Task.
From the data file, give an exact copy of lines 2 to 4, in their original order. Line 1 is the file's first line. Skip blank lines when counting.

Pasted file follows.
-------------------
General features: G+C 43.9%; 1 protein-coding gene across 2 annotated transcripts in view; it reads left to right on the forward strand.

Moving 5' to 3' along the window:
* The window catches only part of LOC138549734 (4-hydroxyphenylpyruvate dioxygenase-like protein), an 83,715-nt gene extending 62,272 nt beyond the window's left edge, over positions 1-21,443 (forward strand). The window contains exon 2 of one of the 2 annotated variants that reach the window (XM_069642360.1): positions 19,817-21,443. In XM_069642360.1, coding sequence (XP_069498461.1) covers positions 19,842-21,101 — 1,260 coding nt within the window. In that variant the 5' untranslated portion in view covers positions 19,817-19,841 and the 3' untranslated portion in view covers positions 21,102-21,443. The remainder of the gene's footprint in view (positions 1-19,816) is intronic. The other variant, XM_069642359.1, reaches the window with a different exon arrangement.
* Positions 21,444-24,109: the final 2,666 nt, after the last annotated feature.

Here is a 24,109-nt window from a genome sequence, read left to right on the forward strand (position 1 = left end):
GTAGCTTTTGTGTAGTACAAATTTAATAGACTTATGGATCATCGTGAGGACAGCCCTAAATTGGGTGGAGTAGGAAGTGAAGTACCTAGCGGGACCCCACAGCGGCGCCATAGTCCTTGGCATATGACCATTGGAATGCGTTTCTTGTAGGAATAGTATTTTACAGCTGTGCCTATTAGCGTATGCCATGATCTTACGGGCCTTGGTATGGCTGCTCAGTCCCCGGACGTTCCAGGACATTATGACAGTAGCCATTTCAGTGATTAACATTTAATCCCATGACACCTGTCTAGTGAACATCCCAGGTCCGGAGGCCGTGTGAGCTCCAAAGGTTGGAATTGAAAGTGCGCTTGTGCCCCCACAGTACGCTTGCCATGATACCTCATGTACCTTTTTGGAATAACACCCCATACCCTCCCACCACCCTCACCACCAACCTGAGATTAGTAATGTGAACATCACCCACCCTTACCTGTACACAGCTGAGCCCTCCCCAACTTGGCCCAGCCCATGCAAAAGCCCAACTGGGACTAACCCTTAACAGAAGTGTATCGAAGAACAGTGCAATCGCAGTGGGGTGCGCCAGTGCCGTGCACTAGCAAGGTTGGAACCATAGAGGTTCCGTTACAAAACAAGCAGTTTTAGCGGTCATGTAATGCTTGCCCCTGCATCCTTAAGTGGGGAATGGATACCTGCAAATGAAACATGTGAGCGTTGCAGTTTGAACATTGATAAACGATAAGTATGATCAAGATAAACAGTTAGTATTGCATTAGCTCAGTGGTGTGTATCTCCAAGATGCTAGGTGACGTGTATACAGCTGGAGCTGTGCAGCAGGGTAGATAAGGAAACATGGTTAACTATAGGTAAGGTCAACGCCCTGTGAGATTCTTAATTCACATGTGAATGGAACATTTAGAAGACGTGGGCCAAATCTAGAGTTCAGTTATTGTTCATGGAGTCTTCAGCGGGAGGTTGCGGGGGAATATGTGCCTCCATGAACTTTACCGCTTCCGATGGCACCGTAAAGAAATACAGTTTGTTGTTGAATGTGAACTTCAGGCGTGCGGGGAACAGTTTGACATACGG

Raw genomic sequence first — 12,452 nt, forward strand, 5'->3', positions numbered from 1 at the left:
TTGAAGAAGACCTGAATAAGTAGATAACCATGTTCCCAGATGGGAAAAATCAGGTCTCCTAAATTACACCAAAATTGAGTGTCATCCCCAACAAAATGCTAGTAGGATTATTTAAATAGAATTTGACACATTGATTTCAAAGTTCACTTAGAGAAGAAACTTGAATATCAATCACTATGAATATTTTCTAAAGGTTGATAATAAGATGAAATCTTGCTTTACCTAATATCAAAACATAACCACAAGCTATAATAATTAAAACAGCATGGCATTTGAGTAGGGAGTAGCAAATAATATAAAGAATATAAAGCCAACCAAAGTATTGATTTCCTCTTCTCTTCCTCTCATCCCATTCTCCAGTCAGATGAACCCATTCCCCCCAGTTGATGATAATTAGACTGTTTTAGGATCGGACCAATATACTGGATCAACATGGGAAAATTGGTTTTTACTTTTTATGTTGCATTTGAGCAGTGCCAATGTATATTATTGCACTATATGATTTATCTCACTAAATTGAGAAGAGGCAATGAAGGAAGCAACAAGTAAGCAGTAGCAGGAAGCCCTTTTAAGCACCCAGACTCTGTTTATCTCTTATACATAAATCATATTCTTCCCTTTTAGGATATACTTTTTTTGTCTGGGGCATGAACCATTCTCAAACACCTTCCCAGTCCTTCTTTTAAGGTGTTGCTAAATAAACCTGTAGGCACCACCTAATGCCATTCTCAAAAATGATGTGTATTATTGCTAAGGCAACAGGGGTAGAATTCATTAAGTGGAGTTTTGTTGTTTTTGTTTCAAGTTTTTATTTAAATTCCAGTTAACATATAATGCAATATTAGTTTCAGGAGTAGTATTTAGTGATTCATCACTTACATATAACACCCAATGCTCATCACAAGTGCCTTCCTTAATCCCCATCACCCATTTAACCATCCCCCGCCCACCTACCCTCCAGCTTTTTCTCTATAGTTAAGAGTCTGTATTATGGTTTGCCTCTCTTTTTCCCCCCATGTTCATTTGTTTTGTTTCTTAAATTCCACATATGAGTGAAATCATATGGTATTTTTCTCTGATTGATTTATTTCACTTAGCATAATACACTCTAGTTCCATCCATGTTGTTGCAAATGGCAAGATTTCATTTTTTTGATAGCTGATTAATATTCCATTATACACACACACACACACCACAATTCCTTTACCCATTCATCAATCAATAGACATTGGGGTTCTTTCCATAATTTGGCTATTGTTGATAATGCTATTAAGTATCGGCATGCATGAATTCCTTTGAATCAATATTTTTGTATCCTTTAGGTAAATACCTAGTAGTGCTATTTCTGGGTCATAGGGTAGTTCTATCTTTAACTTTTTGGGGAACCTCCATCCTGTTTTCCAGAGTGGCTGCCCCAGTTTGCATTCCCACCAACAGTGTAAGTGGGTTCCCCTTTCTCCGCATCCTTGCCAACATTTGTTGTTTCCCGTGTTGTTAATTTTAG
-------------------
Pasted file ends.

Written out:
Moving 5' to 3' along the window:
* The window catches only part of LOC138549734 (4-hydroxyphenylpyruvate dioxygenase-like protein), an 83,715-nt gene extending 62,272 nt beyond the window's left edge, over positions 1-21,443 (forward strand). The window contains exon 2 of one of the 2 annotated variants that reach the window (XM_069642360.1): positions 19,817-21,443. In XM_069642360.1, coding sequence (XP_069498461.1) covers positions 19,842-21,101 — 1,260 coding nt within the window. In that variant the 5' untranslated portion in view covers positions 19,817-19,841 and the 3' untranslated portion in view covers positions 21,102-21,443. The remainder of the gene's footprint in view (positions 1-19,816) is intronic. The other variant, XM_069642359.1, reaches the window with a different exon arrangement.
* Positions 21,444-24,109: the final 2,666 nt, after the last annotated feature.